A Camper's Passion For Archery
In honor of today being National Archery Day, we’re excited to share with you the story of Amin Lakhani, who discovered a passion for archery at camp. Since shooting his first-ever bow last summer at Camp Promise-West 2016, Amin has continued his newfound, hobby year-round. Below you’ll find an interview we did with Amin in which he shares his experience, training routines, and advice for others on how they, too, can become an archer.
Camp Promise: To begin, why don’t you tell us about yourself?
Amin: I'm 28, I live outside of Seattle, WA and for fun I like to play board games, hang out with friends, and now, go to archery.
Camp: How long have you been involved in archery and where did you discover the sport?
Amin: I tried archery for the first time at Camp Promise-West in 2016 and now I do it weekly. At camp, one of the volunteers helped me rest the bow on a wooden block so that I could shoot an arrow. I loved it immediately, it just felt so powerful. I've never felt like I had done something so raw and powerful, and so similar to the Green Arrow.
Camp: What motivated you to keep up with archery even after the conclusion of Camp Promise-West last summer?
Amin: I really enjoyed it, and I missed it. I also thought it would be a good workout, and source of motivation. I keep coming back to it because it is good exercise, it is fun, and I can see my skill improving, slowly but surely. My archery coaches at Next Step Archery also keep pushing me and coming up with new challenges to keep it interesting.
Camp: Tell us about adaptive archery. How is it different and are there any modifications you use?
Amin: A lot of archery and adaptive archery it is the same, in terms of distance and equipment, but yes, there are some modifications. I don't have a lot of wrist strength, so I use a wrist brace that locks my wrist into place, and I also use a trigger to release the arrow, which is actually not adaptive equipment. It's used by some of the most skilled archers, because it gives them a more natural release than using their fingers. I actually use a kids bow because the spot where I hold it is better fitted for my hand, and it's lighter weight, and easier to pull back. Once I build up enough strength, I hope to move to a stronger bow. For now I like the yellow color, because I like my bow to stand out and be my own. I use a Bear Archery Flash Youth Bow.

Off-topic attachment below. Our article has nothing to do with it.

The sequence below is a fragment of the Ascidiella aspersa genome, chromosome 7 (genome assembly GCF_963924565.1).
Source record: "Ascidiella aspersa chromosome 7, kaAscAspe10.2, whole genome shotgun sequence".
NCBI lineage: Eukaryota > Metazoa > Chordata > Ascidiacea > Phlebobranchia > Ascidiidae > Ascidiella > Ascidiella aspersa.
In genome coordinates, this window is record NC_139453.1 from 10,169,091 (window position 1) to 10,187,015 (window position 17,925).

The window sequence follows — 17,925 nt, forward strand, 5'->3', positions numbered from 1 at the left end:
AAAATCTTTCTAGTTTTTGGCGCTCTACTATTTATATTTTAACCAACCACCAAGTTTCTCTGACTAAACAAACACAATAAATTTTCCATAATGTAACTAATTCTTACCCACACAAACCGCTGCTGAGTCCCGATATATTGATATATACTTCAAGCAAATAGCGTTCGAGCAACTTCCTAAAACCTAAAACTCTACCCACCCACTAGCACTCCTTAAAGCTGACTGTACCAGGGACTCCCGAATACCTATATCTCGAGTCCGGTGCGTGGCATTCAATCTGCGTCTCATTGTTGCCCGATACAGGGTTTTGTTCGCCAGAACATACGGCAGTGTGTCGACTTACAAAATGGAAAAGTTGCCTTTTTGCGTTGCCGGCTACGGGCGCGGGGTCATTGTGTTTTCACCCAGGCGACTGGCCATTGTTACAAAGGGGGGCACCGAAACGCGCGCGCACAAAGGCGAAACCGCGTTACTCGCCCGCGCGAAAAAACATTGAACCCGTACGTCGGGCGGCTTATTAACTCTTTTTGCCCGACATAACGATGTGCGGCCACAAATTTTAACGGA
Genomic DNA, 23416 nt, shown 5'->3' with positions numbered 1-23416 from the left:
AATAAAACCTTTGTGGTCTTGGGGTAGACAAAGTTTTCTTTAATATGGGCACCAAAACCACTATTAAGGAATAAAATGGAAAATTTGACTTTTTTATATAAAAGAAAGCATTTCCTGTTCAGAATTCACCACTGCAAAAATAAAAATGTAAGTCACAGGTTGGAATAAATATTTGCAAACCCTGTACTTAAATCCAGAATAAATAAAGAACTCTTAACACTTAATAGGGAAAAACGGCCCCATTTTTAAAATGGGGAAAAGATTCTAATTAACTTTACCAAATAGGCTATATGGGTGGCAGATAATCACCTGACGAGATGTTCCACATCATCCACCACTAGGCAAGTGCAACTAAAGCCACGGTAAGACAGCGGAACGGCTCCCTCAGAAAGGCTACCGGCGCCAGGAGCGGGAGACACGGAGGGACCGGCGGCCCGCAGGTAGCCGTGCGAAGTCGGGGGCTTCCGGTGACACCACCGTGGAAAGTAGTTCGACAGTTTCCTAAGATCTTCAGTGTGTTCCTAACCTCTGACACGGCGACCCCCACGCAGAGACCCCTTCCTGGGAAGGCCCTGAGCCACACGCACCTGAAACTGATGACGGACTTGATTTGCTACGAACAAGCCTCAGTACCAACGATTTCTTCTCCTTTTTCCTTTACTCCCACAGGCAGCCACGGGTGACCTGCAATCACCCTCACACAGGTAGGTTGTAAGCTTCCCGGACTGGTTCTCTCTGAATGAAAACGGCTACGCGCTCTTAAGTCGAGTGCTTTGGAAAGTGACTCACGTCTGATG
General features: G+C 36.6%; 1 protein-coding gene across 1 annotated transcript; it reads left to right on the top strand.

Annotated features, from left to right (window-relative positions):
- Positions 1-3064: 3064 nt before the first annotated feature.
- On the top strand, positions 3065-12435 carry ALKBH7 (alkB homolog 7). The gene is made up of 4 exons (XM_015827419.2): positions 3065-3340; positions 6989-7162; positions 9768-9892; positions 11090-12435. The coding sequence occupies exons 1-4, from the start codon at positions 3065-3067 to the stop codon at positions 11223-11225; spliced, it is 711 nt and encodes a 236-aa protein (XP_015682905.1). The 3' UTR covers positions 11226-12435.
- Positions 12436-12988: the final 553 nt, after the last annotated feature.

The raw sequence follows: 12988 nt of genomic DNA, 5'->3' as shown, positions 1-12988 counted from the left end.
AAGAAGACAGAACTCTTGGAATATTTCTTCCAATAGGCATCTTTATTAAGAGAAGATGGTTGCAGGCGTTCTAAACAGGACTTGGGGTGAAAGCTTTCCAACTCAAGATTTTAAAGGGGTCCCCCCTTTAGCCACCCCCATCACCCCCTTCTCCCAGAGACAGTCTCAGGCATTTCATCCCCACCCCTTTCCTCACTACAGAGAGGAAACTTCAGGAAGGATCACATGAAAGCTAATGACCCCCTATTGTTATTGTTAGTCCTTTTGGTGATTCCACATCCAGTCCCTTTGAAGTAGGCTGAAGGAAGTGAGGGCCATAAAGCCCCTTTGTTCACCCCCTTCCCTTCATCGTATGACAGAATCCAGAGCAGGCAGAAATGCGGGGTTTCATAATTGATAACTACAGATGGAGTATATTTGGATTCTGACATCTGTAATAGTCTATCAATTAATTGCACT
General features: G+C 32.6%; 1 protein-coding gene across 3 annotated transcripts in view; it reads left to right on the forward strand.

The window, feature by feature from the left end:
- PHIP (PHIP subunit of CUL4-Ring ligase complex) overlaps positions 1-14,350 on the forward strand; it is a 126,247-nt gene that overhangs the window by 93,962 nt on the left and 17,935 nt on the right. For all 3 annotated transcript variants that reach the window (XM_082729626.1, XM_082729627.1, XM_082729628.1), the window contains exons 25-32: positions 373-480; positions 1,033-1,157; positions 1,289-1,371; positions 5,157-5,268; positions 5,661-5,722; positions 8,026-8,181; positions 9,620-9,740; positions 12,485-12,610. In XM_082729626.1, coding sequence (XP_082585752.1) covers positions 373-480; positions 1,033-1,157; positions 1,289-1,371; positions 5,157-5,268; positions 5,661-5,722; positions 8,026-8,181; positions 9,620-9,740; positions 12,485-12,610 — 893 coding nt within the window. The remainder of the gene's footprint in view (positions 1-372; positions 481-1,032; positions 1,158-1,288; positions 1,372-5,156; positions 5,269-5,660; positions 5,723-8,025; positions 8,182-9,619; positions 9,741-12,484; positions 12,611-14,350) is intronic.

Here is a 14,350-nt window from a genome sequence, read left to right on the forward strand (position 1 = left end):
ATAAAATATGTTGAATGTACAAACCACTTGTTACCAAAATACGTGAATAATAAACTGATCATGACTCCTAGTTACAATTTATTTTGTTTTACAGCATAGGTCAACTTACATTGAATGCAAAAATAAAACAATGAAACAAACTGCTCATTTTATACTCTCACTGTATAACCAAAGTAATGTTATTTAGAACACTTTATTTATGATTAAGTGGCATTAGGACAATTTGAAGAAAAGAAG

Camp: How much time do you spend each day/week/month shooting?
Amin: I spend an hour and a half every week at an indoor archery range. I also spend about 10 minutes every day using a resistance band to work on building up the muscles I need for archery.
Camp: What does a typical practice session for you look like?
Amin: I get to the range, chat with my coach, Darrin, for a bit, and then he helps me get the wrist brace on and straps my hand to the bow. Then he puts the trigger on my other hand and I shoot a bunch of arrows. Darrin retrieves them for me and we keep doing that for about an hour and a half, or until I get so tired that my aim gets really off. I'm usually chatting with Darrin throughout the session. He also takes pictures of me, for me to share while I'm shooting.
Camp: To the casual observer, archery looks like a fun childhood past time, but we know it’s way more than that. Can you tell us about the technical aspects of the sport?
Amin: Honestly, I'm still learning them. It's mostly fun, but there is proper form, like you want to engage your back muscles into the shot. Firing the bow without the arrow can seriously damage the bow because all of the energy gets transferred into the bow legs instead of out to the arrow. This is called "dry firing" and any time anyone hands a novice a bow they are always warned about it. There are also points on a target, and various distances that you shoot from. The bow has to be fitted to the shooter for draw length, which is how long the distance is between your arms. When you shoot, you don't want to just pull back and fire, you actually want to bring the bow string back to a consistent spot every time you shoot, and you often don't aim at the center of the target, you aim at the center with an adjustment for where your last arrow hit the target. So if you aimed at the center and you were three inches to the right of the center, then you want to aim three inches to the left.